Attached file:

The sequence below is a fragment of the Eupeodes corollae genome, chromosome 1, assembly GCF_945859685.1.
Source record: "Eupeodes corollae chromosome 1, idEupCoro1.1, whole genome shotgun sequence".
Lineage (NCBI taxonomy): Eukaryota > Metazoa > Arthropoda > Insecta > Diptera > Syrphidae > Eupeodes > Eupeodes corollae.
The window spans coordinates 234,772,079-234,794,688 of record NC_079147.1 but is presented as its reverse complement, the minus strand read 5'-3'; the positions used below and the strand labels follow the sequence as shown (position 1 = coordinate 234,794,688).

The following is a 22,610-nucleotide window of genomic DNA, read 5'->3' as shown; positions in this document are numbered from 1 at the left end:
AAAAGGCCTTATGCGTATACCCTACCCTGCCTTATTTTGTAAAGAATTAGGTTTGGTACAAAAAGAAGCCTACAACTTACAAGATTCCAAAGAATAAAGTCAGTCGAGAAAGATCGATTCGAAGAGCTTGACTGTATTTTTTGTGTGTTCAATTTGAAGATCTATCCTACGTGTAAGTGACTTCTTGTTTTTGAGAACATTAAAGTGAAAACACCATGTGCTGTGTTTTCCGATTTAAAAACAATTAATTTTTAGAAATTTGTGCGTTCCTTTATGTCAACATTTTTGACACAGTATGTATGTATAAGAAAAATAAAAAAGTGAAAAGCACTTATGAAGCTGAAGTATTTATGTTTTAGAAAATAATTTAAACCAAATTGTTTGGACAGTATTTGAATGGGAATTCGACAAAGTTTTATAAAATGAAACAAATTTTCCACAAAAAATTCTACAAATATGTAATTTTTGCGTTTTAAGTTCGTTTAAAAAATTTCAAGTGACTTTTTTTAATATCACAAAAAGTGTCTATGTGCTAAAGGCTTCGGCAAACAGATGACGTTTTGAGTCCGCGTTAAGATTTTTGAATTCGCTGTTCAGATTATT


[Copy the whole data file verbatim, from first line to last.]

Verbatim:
The sequence below is a fragment of the Eupeodes corollae genome, chromosome 1, assembly GCF_945859685.1.
Source record: "Eupeodes corollae chromosome 1, idEupCoro1.1, whole genome shotgun sequence".
Lineage (NCBI taxonomy): Eukaryota > Metazoa > Arthropoda > Insecta > Diptera > Syrphidae > Eupeodes > Eupeodes corollae.
The window spans coordinates 234,772,079-234,794,688 of record NC_079147.1 but is presented as its reverse complement, the minus strand read 5'-3'; the positions used below and the strand labels follow the sequence as shown (position 1 = coordinate 234,794,688).

The following is a 22,610-nucleotide window of genomic DNA, read 5'->3' as shown; positions in this document are numbered from 1 at the left end:
AAAAGGCCTTATGCGTATACCCTACCCTGCCTTATTTTGTAAAGAATTAGGTTTGGTACAAAAAGAAGCCTACAACTTACAAGATTCCAAAGAATAAAGTCAGTCGAGAAAGATCGATTCGAAGAGCTTGACTGTATTTTTTGTGTGTTCAATTTGAAGATCTATCCTACGTGTAAGTGACTTCTTGTTTTTGAGAACATTAAAGTGAAAACACCATGTGCTGTGTTTTCCGATTTAAAAACAATTAATTTTTAGAAATTTGTGCGTTCCTTTATGTCAACATTTTTGACACAGTATGTATGTATAAGAAAAATAAAAAAGTGAAAAGCACTTATGAAGCTGAAGTATTTATGTTTTAGAAAATAATTTAAACCAAATTGTTTGGACAGTATTTGAATGGGAATTCGACAAAGTTTTATAAAATGAAACAAATTTTCCACAAAAAATTCTACAAATATGTAATTTTTGCGTTTTAAGTTCGTTTAAAAAATTTCAAGTGACTTTTTTTAATATCACAAAAAGTGTCTATGTGCTAAAGGCTTCGGCAAACAGATGACGTTTTGAGTCCGCGTTAAGATTTTTGAATTCGCTGTTCAGATTATT